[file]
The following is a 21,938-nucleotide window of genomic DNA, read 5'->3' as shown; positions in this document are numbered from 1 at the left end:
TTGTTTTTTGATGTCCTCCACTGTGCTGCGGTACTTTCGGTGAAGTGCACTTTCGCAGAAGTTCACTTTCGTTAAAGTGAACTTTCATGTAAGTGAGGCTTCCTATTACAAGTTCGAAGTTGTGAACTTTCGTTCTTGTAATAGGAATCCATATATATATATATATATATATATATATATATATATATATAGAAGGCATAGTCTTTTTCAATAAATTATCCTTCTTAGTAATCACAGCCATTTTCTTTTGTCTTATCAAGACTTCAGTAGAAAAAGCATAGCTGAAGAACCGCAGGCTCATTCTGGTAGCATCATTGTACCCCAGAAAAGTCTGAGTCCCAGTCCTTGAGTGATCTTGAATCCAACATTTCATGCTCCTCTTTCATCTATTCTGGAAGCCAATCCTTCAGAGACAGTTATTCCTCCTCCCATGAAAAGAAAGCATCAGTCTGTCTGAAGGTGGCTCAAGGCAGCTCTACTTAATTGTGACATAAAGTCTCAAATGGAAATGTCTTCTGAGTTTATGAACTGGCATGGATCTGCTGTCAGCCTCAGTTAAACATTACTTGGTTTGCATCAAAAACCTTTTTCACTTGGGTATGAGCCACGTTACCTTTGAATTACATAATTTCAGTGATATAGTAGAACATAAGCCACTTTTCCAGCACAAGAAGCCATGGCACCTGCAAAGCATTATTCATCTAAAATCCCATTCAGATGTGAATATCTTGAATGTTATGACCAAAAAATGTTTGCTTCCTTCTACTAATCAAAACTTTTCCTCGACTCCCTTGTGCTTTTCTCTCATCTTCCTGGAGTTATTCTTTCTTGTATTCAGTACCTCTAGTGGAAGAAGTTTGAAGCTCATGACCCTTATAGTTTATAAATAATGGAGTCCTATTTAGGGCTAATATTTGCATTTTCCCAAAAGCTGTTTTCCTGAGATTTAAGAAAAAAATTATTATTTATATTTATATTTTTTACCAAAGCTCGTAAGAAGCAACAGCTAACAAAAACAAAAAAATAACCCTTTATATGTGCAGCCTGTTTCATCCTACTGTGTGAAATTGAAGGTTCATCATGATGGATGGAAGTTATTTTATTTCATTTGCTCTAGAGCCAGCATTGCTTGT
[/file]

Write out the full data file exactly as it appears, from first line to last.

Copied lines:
The following is a 21,938-nucleotide window of genomic DNA, read 5'->3' as shown; positions in this document are numbered from 1 at the left end:
TTGTTTTTTGATGTCCTCCACTGTGCTGCGGTACTTTCGGTGAAGTGCACTTTCGCAGAAGTTCACTTTCGTTAAAGTGAACTTTCATGTAAGTGAGGCTTCCTATTACAAGTTCGAAGTTGTGAACTTTCGTTCTTGTAATAGGAATCCATATATATATATATATATATATATATATATATATATATATAGAAGGCATAGTCTTTTTCAATAAATTATCCTTCTTAGTAATCACAGCCATTTTCTTTTGTCTTATCAAGACTTCAGTAGAAAAAGCATAGCTGAAGAACCGCAGGCTCATTCTGGTAGCATCATTGTACCCCAGAAAAGTCTGAGTCCCAGTCCTTGAGTGATCTTGAATCCAACATTTCATGCTCCTCTTTCATCTATTCTGGAAGCCAATCCTTCAGAGACAGTTATTCCTCCTCCCATGAAAAGAAAGCATCAGTCTGTCTGAAGGTGGCTCAAGGCAGCTCTACTTAATTGTGACATAAAGTCTCAAATGGAAATGTCTTCTGAGTTTATGAACTGGCATGGATCTGCTGTCAGCCTCAGTTAAACATTACTTGGTTTGCATCAAAAACCTTTTTCACTTGGGTATGAGCCACGTTACCTTTGAATTACATAATTTCAGTGATATAGTAGAACATAAGCCACTTTTCCAGCACAAGAAGCCATGGCACCTGCAAAGCATTATTCATCTAAAATCCCATTCAGATGTGAATATCTTGAATGTTATGACCAAAAAATGTTTGCTTCCTTCTACTAATCAAAACTTTTCCTCGACTCCCTTGTGCTTTTCTCTCATCTTCCTGGAGTTATTCTTTCTTGTATTCAGTACCTCTAGTGGAAGAAGTTTGAAGCTCATGACCCTTATAGTTTATAAATAATGGAGTCCTATTTAGGGCTAATATTTGCATTTTCCCAAAAGCTGTTTTCCTGAGATTTAAGAAAAAAATTATTATTTATATTTATATTTTTTACCAAAGCTCGTAAGAAGCAACAGCTAACAAAAACAAAAAAATAACCCTTTATATGTGCAGCCTGTTTCATCCTACTGTGTGAAATTGAAGGTTCATCATGATGGATGGAAGTTATTTTATTTCATTTGCTCTAGAGCCAGCATTGCTTGT